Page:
“but his opinion does not matter” — I disagree. You see.. I use the term grognard out of respect. What else should I call those folks who are 30+ year veterans of the game who are more experienced and table-tested than most? Old timers? Since this would apply to me as well, I’m not ready to accept that term. Grognard would do just fine. Honestly though. grognard is not just about how old or young you are, it is about whether you prefer the “old ways of doing things” over some new fangled way. A pajorative term would be “Luddite”, but we wont go there.

  14. I’m with Johnathon. I’m a Grognard. Been gaming a few decades now and started off with the White Box.
    IHMO, Making 4th Ed more like first is a step back.

  15. I've read a few different posts on making 4E play more like the D&D; of yore. And personally, I'm not biting.

    Here's why:
    1. Starting w/ an easier / smaller set of rules, and adding to it (house ruling), takes less effort and ends up working better than starting with a very large, complex set and cutting away till you end up w/ what you’re looking for.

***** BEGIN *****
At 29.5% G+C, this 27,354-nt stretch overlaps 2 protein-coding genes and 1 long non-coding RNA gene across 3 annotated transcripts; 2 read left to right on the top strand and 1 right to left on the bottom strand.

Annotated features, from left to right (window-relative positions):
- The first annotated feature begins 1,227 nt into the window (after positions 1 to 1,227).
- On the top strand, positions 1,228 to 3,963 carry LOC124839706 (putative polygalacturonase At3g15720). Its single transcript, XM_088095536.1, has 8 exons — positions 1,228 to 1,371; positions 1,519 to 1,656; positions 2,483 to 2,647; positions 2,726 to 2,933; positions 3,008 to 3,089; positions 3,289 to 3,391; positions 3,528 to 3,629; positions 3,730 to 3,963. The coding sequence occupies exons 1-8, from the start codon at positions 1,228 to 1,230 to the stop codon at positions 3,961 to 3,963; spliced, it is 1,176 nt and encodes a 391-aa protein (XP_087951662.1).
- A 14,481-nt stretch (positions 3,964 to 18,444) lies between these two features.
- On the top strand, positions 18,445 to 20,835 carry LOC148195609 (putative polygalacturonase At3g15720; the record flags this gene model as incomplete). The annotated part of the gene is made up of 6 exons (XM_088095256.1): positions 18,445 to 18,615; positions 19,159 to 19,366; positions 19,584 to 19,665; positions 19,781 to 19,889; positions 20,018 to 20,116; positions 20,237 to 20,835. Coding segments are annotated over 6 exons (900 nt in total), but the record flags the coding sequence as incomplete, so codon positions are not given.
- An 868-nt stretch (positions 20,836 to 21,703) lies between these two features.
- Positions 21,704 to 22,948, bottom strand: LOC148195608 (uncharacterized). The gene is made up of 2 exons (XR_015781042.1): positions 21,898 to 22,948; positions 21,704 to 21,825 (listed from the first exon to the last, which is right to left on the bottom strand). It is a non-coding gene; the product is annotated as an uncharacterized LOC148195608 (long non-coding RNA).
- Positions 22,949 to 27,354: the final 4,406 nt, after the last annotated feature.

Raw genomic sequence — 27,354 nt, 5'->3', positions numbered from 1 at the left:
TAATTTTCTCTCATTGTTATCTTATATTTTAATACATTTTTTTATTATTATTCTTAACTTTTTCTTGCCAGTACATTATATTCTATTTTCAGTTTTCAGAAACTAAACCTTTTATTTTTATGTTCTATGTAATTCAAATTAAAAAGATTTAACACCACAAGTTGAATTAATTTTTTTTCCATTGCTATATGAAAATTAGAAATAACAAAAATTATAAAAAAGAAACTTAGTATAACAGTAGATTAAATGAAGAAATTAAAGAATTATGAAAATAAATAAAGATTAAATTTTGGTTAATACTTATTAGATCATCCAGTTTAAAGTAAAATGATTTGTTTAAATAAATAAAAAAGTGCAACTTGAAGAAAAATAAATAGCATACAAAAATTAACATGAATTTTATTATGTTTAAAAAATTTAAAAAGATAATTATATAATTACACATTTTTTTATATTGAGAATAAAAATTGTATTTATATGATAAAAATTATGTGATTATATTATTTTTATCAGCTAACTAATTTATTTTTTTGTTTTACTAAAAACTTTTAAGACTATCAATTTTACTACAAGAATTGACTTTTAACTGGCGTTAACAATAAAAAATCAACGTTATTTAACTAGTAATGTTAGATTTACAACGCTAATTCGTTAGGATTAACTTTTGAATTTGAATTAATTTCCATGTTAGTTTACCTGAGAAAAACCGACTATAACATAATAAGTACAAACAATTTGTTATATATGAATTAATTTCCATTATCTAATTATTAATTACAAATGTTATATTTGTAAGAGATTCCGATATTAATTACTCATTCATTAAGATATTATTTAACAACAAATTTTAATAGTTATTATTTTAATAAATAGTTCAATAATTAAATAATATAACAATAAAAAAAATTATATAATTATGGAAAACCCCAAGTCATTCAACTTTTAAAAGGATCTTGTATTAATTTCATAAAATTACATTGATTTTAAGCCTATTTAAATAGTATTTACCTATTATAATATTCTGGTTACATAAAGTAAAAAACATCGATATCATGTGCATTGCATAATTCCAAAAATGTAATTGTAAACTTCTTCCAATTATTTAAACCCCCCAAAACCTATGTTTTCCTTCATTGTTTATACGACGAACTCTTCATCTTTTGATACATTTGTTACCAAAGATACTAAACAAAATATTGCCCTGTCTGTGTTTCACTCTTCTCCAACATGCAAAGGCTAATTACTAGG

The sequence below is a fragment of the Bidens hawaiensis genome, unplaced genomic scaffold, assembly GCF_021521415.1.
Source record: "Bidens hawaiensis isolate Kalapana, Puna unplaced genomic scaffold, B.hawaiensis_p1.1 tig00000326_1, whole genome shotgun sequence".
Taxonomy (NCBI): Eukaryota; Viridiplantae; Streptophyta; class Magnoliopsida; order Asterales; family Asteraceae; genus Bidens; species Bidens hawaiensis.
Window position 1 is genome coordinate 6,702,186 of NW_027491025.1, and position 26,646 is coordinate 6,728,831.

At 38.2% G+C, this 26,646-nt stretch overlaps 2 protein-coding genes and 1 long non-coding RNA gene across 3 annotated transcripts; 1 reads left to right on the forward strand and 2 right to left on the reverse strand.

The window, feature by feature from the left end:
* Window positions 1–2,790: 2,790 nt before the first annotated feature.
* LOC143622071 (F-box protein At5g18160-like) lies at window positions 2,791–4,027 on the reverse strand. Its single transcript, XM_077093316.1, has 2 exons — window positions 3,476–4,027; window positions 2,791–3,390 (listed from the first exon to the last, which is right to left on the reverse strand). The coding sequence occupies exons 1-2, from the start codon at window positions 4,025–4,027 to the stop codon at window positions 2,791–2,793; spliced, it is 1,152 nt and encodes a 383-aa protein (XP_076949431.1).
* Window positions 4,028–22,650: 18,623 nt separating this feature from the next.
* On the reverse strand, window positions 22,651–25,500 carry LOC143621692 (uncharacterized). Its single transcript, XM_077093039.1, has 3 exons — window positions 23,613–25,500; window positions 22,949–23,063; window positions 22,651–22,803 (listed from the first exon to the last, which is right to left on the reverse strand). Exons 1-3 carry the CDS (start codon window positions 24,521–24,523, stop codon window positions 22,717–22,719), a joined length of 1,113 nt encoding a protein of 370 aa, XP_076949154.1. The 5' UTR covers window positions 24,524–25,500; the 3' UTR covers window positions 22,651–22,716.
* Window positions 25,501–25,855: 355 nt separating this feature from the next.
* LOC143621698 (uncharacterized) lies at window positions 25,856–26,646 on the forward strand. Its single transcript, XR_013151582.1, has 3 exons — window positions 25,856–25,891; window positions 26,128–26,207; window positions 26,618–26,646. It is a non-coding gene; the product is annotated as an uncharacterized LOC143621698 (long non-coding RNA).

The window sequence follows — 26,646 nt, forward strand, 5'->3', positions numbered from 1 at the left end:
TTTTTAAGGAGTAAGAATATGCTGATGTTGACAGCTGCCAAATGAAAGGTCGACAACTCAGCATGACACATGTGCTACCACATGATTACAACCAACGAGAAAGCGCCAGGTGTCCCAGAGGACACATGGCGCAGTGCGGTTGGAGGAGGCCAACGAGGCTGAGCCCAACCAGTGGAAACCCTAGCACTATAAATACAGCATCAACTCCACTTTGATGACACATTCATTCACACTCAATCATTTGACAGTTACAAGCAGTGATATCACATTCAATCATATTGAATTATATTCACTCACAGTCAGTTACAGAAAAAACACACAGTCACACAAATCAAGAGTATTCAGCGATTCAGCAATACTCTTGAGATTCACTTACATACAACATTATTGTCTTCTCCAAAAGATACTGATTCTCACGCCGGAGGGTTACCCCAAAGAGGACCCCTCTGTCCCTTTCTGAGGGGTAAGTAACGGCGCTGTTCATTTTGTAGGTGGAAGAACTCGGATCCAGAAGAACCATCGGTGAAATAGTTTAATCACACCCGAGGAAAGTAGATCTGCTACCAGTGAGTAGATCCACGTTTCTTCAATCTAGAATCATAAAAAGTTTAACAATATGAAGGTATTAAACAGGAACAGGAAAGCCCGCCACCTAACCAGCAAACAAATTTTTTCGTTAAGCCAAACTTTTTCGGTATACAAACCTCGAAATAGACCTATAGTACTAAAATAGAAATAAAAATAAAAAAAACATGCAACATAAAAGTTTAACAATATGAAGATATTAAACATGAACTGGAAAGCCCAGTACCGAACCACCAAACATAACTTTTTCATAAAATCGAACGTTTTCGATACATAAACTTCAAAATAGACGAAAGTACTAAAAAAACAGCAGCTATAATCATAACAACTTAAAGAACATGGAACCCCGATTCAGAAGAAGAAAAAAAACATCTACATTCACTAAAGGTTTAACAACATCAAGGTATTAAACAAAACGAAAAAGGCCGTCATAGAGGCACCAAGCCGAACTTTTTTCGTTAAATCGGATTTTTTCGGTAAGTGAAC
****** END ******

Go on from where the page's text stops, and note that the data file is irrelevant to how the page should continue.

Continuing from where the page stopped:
2. An old school game could likely be played w/ nearly ANY rule set out there. BUT there’s a caveat, if the DM is well versed in the rules, and the character sheets support a more imagination-driven game rather than a rote, rules-driven game then it could succeed. Minimalistic character sheet v. the 2 page sheet listing powers, skills, etc. (See #1 above.)

    3. Do everything you’ve listed but completely strip surges and powers from all non-spell casting classes as well. (Not just from PCs but from the game as a whole.) Use surges to power things if you need to…OR just strip surges from every class. Shrink that safety net.

    4. Don’t worry so much about balanced classes…Let the DM worry about these things. i.e. pull it from the rules and place it back in the DM’s lap.